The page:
Pesce’s Up Chair
Gaetano Pesce’s work ranges from architecture, interior design, and urban planning to industrial and furniture design and art. He is known for using unexpected materials and ideas to explore difficult and often controversial contemporary themes. His most famous design is his Up5 chair and accompanying Up6 ottoman, designed in 1969. “I had the sponge in my hand,” Pesce said. “When I pressed the sponge, it shrank, and when I released it, it returned to its original volume.” This concept drove him to attempt to design a pop-up chair made of polyurethane foam (90% of which is air). Pesce had the pieces made in this material and covered in jersey. The Up5 chair could be compressed to one-tenth its volume for flat-box shipping, and then it would permanently pop into shape once opened. The entire process took about an hour.
However, the material innovation is not Up5’s most noteworthy feature—the shape is. Pesce wanted the chair to be shaped like a woman’s womb, similar to the forms of the ancient statues of fertility goddesses. Often the womb is a symbol of comfort, but Pesce mixed this idea with the figurative image of a woman with a ball and chain on her foot. “At that time, I was telling a personal story about how I see the woman: despite herself, the woman has always been her own prisoner. And so I wanted to give this armchair a feminine form with a ball at the foot,” says Pesce. “The issue of male violence toward women had only just started being talked about at the time. Back then, I thought that this serious sign of incivility, which was happening all over the world, would have lessened with time. Unfortunately, however, that was not the case.”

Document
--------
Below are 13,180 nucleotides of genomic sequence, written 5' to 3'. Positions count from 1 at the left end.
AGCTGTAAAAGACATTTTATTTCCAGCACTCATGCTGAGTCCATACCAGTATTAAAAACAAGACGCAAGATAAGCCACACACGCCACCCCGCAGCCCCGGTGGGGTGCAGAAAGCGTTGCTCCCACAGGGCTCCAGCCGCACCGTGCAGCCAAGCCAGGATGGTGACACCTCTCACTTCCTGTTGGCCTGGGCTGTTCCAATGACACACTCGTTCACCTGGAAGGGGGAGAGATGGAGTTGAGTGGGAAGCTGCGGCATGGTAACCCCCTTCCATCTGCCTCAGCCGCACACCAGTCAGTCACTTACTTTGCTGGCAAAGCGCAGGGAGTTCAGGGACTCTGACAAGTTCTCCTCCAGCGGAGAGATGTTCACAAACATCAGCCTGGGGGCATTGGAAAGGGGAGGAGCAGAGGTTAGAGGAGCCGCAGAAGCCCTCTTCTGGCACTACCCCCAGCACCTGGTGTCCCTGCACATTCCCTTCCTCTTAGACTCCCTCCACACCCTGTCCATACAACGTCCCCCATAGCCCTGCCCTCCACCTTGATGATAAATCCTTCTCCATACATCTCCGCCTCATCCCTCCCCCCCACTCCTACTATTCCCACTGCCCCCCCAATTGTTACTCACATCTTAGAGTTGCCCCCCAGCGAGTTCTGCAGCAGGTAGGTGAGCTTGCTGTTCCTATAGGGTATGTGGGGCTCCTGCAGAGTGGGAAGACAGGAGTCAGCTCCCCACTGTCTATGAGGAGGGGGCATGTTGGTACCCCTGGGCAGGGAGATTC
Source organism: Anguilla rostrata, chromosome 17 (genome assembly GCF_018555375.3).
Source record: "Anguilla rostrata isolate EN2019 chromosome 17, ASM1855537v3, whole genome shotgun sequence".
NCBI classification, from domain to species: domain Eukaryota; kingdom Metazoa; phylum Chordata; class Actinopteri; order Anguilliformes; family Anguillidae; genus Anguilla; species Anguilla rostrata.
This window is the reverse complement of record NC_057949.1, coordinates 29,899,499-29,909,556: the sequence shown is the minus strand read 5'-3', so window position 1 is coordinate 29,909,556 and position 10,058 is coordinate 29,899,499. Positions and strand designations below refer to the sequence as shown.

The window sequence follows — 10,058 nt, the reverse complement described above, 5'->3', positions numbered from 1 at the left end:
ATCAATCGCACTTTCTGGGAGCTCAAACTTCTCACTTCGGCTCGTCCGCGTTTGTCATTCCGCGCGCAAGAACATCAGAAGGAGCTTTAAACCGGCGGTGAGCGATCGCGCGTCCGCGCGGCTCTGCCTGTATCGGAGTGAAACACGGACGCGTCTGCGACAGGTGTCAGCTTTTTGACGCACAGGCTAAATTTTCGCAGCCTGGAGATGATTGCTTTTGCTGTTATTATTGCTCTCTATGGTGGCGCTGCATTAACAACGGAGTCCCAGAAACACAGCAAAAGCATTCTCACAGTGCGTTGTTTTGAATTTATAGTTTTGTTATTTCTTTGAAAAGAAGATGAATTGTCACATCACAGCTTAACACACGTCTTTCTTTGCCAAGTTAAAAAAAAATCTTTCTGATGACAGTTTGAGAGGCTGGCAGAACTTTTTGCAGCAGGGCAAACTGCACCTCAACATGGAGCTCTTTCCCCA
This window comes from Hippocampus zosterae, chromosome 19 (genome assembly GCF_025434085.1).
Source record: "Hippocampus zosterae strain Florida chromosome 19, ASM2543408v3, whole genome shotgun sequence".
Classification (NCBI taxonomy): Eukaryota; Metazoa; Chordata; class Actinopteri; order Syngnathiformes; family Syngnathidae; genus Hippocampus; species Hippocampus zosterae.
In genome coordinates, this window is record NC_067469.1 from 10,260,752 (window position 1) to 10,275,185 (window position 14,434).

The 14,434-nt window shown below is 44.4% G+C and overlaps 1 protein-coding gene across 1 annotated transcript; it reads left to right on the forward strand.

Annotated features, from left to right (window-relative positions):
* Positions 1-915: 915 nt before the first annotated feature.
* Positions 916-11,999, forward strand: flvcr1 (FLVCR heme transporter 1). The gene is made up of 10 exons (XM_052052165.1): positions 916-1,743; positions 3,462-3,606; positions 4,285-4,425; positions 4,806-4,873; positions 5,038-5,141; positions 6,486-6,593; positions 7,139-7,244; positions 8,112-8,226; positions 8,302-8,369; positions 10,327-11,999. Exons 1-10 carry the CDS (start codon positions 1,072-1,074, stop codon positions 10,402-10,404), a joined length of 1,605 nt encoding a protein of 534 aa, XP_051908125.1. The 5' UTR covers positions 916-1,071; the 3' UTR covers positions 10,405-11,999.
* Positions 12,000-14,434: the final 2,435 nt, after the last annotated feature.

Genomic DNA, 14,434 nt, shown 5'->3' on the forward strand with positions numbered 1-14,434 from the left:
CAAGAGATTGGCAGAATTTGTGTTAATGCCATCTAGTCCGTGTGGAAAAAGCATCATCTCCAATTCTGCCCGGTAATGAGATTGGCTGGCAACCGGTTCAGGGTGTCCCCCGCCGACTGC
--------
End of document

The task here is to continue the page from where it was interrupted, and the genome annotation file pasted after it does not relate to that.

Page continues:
The original Up5 chair was manufactured by C and B Italia (now B and B Italia). It was discontinued in 1973 when freon gas (used to inflate the chair) was discovered to have a negative effect on the ozone layer. In 2000 B and B Italia reissued the Up5 with a new cold-shaped polyurethane construction held up entirely by the density of its foam. It was originally available in striped and plain-colored fabrics, and the second generation introduced eight new covering colors, including silver.
Over 50 years after its creation, Pesce’s seat—and its message about the plight of women—seems even more relevant. According to the New York Times, since the pandemic, women have been hit the hardest with regard to job losses, causing short-term difficulties and long-term repercussions. “Women suffer because of the prejudice of men. The chair was supposed to talk about this problem,” said Pesce.
The chair is often referred to as La Mamma, Big Mama, and Donna. It can be found in the collections of the Victoria and Albert Museum of Art and Design, the Museum of Modern Art, and the Philadelphia Museum of Art.